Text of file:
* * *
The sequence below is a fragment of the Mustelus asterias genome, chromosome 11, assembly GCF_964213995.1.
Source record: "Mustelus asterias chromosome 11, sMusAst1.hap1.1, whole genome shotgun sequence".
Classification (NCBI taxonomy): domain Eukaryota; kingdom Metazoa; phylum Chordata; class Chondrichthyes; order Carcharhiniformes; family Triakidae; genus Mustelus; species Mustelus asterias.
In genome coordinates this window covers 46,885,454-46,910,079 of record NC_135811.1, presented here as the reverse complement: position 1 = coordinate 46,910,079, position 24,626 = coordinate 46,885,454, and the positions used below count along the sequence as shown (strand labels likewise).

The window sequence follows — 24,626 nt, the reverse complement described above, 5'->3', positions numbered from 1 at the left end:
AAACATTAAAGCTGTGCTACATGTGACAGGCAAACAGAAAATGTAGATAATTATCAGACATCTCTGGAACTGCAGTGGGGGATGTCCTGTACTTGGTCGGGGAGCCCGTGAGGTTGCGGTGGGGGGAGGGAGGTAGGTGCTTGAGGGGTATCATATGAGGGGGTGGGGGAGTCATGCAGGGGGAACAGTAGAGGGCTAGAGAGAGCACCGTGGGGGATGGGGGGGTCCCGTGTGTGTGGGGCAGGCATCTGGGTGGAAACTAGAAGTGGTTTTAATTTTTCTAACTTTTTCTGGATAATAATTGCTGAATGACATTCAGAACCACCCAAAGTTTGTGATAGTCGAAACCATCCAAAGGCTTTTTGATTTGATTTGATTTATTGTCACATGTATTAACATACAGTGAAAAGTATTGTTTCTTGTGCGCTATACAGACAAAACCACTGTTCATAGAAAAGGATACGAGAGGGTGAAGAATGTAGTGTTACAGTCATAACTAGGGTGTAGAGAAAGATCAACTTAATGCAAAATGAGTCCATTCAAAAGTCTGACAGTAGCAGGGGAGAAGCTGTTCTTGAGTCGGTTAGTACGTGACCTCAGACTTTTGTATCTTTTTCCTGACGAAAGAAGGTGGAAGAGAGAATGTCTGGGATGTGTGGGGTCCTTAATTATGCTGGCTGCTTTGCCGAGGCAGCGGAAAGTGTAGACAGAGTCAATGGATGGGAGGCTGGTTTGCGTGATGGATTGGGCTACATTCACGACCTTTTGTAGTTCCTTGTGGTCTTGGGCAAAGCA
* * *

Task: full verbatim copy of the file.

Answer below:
The sequence below is a fragment of the Mustelus asterias genome, chromosome 11, assembly GCF_964213995.1.
Source record: "Mustelus asterias chromosome 11, sMusAst1.hap1.1, whole genome shotgun sequence".
Classification (NCBI taxonomy): domain Eukaryota; kingdom Metazoa; phylum Chordata; class Chondrichthyes; order Carcharhiniformes; family Triakidae; genus Mustelus; species Mustelus asterias.
In genome coordinates this window covers 46,885,454-46,910,079 of record NC_135811.1, presented here as the reverse complement: position 1 = coordinate 46,910,079, position 24,626 = coordinate 46,885,454, and the positions used below count along the sequence as shown (strand labels likewise).

The window sequence follows — 24,626 nt, the reverse complement described above, 5'->3', positions numbered from 1 at the left end:
AAACATTAAAGCTGTGCTACATGTGACAGGCAAACAGAAAATGTAGATAATTATCAGACATCTCTGGAACTGCAGTGGGGGATGTCCTGTACTTGGTCGGGGAGCCCGTGAGGTTGCGGTGGGGGGAGGGAGGTAGGTGCTTGAGGGGTATCATATGAGGGGGTGGGGGAGTCATGCAGGGGGAACAGTAGAGGGCTAGAGAGAGCACCGTGGGGGATGGGGGGGTCCCGTGTGTGTGGGGCAGGCATCTGGGTGGAAACTAGAAGTGGTTTTAATTTTTCTAACTTTTTCTGGATAATAATTGCTGAATGACATTCAGAACCACCCAAAGTTTGTGATAGTCGAAACCATCCAAAGGCTTTTTGATTTGATTTGATTTATTGTCACATGTATTAACATACAGTGAAAAGTATTGTTTCTTGTGCGCTATACAGACAAAACCACTGTTCATAGAAAAGGATACGAGAGGGTGAAGAATGTAGTGTTACAGTCATAACTAGGGTGTAGAGAAAGATCAACTTAATGCAAAATGAGTCCATTCAAAAGTCTGACAGTAGCAGGGGAGAAGCTGTTCTTGAGTCGGTTAGTACGTGACCTCAGACTTTTGTATCTTTTTCCTGACGAAAGAAGGTGGAAGAGAGAATGTCTGGGATGTGTGGGGTCCTTAATTATGCTGGCTGCTTTGCCGAGGCAGCGGAAAGTGTAGACAGAGTCAATGGATGGGAGGCTGGTTTGCGTGATGGATTGGGCTACATTCACGACCTTTTGTAGTTCCTTGTGGTCTTGGGCAAAGCA